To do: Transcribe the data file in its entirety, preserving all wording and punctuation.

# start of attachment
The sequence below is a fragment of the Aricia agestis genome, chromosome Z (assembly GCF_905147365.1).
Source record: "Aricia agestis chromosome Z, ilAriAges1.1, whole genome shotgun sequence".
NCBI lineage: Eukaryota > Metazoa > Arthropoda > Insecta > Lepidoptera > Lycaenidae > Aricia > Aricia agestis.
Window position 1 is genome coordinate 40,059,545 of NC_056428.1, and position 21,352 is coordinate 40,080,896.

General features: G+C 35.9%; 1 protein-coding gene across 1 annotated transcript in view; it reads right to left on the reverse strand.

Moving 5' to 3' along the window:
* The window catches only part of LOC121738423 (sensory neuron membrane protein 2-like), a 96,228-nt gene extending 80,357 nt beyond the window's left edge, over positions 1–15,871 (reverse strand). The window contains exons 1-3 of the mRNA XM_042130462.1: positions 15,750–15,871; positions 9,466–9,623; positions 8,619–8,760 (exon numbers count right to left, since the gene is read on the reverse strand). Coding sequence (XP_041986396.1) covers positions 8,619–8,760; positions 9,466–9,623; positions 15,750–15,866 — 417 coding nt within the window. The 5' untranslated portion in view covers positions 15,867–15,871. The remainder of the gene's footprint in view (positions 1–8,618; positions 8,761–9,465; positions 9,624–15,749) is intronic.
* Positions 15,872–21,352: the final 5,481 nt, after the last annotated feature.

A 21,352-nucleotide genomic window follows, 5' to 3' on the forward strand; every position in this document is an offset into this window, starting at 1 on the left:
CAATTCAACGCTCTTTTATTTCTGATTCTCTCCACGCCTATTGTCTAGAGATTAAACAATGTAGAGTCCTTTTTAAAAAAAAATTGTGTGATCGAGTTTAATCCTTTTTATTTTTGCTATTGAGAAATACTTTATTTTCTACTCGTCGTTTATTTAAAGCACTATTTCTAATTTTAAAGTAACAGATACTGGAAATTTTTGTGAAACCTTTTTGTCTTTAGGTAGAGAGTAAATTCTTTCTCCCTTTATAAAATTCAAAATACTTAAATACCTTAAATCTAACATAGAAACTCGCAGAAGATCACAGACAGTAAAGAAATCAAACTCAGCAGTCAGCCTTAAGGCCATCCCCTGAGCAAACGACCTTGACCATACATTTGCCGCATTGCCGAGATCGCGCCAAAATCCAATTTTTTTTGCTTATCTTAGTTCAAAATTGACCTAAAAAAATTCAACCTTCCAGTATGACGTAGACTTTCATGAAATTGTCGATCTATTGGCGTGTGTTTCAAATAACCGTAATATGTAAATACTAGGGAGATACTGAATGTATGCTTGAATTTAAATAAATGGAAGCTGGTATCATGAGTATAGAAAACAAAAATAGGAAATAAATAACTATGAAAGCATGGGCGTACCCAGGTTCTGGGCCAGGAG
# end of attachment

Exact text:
The sequence below is a fragment of the Aricia agestis genome, chromosome Z (assembly GCF_905147365.1).
Source record: "Aricia agestis chromosome Z, ilAriAges1.1, whole genome shotgun sequence".
NCBI lineage: Eukaryota > Metazoa > Arthropoda > Insecta > Lepidoptera > Lycaenidae > Aricia > Aricia agestis.
Window position 1 is genome coordinate 40,059,545 of NC_056428.1, and position 21,352 is coordinate 40,080,896.

General features: G+C 35.9%; 1 protein-coding gene across 1 annotated transcript in view; it reads right to left on the reverse strand.

Moving 5' to 3' along the window:
* The window catches only part of LOC121738423 (sensory neuron membrane protein 2-like), a 96,228-nt gene extending 80,357 nt beyond the window's left edge, over positions 1–15,871 (reverse strand). The window contains exons 1-3 of the mRNA XM_042130462.1: positions 15,750–15,871; positions 9,466–9,623; positions 8,619–8,760 (exon numbers count right to left, since the gene is read on the reverse strand). Coding sequence (XP_041986396.1) covers positions 8,619–8,760; positions 9,466–9,623; positions 15,750–15,866 — 417 coding nt within the window. The 5' untranslated portion in view covers positions 15,867–15,871. The remainder of the gene's footprint in view (positions 1–8,618; positions 8,761–9,465; positions 9,624–15,749) is intronic.
* Positions 15,872–21,352: the final 5,481 nt, after the last annotated feature.

A 21,352-nucleotide genomic window follows, 5' to 3' on the forward strand; every position in this document is an offset into this window, starting at 1 on the left:
CAATTCAACGCTCTTTTATTTCTGATTCTCTCCACGCCTATTGTCTAGAGATTAAACAATGTAGAGTCCTTTTTAAAAAAAAATTGTGTGATCGAGTTTAATCCTTTTTATTTTTGCTATTGAGAAATACTTTATTTTCTACTCGTCGTTTATTTAAAGCACTATTTCTAATTTTAAAGTAACAGATACTGGAAATTTTTGTGAAACCTTTTTGTCTTTAGGTAGAGAGTAAATTCTTTCTCCCTTTATAAAATTCAAAATACTTAAATACCTTAAATCTAACATAGAAACTCGCAGAAGATCACAGACAGTAAAGAAATCAAACTCAGCAGTCAGCCTTAAGGCCATCCCCTGAGCAAACGACCTTGACCATACATTTGCCGCATTGCCGAGATCGCGCCAAAATCCAATTTTTTTTGCTTATCTTAGTTCAAAATTGACCTAAAAAAATTCAACCTTCCAGTATGACGTAGACTTTCATGAAATTGTCGATCTATTGGCGTGTGTTTCAAATAACCGTAATATGTAAATACTAGGGAGATACTGAATGTATGCTTGAATTTAAATAAATGGAAGCTGGTATCATGAGTATAGAAAACAAAAATAGGAAATAAATAACTATGAAAGCATGGGCGTACCCAGGTTCTGGGCCAGGAG